Laci M. Gerhart Barley

Home » White Bark Pine Sampling Trip » White Bark Pine sampling preparation begins!

White Bark Pine sampling preparation begins!

This is where we will be sampling. Be jealous.

This is where we will be sampling. Be jealous.

In just one week, Kyleen Kelly and I will be driving up to Grand Teton National Park in Wyoming to sample endangered white bark pines from the (aptly named) White Bark Pine Moraine Lake watershed. Other researchers have cored lakes in the area for long term records of ecological conditions. Our sampling of watershed trees will provide additional information for interpreting sediment core data and assessing climate change impacts on a high-elevation endangered species.

 

An example of coring a tree (this is a Juniperus occidentallis in southern California)

An example of coring a tree (this is a Juniperus occidentallis in southern California)

Kyleen has obtained a permit from GTNP to core 20 white bark pines. Coring is a non-lethal (though slightly destructive) way to sample individual tree rings throughout the life of the tree. A borer (shown in the photo to the right) is used to drill into the tree. The borer is hollow, and so cores out a small cross-section of the tree. This core can then be removed and used to analyze individual ring width patterns, and to perform various biogeochemical analyses of the wood contents of each ring (for example, nitrogen isotope analysis, as discussed in my previous post). Coring leaves a small (a few mm in diameter) hole through the center of the tree. There is a short window of time when this hole may make the tree slightly more susceptible to disease or insects; however, most trees are capable of rapidly sealing off the bore hole to prevent such problems. In fact, if a researcher is too slow in removing the borer from the tree while coring, some trees can respond so quickly as to seal the borer into the tree. Kyleen and I will also sterilize the borer with ethanol between cores so as not to spread disease between trees.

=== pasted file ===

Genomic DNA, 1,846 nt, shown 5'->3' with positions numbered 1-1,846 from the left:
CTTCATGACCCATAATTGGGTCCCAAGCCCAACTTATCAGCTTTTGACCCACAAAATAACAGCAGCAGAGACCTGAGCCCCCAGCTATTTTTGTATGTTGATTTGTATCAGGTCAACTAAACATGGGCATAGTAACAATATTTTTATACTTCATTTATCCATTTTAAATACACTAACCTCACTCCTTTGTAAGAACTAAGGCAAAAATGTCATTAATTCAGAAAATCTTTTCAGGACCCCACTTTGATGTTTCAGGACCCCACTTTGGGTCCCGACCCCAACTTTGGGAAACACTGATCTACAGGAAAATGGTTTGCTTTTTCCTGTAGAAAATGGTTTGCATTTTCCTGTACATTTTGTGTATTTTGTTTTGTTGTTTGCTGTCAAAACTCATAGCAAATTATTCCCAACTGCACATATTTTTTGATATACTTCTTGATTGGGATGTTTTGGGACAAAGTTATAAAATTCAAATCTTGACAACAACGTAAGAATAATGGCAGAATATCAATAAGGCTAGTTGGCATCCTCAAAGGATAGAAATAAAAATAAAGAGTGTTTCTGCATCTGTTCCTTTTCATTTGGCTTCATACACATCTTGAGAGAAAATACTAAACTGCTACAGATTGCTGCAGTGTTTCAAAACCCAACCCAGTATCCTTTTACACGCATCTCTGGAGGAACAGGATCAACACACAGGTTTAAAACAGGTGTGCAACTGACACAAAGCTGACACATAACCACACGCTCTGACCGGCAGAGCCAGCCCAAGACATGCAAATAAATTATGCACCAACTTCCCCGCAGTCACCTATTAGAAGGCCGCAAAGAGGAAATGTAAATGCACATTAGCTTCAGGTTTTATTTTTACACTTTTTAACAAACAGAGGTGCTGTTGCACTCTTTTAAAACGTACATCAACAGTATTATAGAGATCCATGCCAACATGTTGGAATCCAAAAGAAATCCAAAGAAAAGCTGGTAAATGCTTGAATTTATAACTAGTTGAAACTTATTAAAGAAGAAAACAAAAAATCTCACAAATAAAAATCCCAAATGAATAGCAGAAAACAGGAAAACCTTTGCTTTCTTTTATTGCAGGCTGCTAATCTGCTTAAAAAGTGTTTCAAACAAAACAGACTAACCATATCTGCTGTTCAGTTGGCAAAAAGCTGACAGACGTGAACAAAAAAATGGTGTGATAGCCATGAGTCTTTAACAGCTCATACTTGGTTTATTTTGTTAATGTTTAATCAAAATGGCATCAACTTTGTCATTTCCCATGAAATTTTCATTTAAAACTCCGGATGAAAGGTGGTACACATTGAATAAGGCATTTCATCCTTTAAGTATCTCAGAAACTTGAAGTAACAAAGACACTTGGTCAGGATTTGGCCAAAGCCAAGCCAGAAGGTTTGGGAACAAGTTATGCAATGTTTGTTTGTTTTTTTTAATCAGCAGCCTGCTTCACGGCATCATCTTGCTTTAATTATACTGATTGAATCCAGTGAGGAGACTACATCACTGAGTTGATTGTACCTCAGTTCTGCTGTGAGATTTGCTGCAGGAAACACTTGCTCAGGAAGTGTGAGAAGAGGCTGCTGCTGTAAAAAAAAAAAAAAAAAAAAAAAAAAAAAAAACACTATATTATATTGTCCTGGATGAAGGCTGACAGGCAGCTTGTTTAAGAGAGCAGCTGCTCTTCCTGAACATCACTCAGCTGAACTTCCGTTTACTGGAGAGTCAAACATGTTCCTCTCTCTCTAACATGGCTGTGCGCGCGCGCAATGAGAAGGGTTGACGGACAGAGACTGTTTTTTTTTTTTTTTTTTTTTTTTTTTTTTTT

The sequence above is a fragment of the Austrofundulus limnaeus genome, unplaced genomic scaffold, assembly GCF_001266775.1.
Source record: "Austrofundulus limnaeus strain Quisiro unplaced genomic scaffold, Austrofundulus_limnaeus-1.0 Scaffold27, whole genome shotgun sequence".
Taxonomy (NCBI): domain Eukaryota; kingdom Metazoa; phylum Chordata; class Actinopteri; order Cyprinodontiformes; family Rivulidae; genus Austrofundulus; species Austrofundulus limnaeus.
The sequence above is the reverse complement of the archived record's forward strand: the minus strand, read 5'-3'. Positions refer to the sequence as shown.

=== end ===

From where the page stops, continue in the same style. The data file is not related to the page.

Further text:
In addition to coring white bark pine, Kyleen and I will also measure diameter at breast height (DBH, a standard measure of tree size) and height of other white bark pines in the area. This will give us an estimate of the age structure of the stand (larger/taller trees being older). At this point, we are unsure of the number of trees in the stand at White Bark Pine Moraine Lake, so we will either sample all the white bark pines (if the stand is small), or set up transects to randomly sample throughout the stand (if the stand is large). We will also take detailed notes and photos of the general site characteristics, as well as micro-conditions of each cored tree. We also plan to document other vegetation present to aid in the identification of macrofossils within the White Bark Pine Moraine Lake sediment core.

We will leave Kansas on Monday, driving out to Wyoming over a two-day roadtrip. We will then stay at GTNP for two weeks to provide ample time for all the sampling described above. We hope to also have a little time for personal site-seeing, if the sampling goes smoothly.

Check back here for exciting updates (and photos!) of our beautiful field site!

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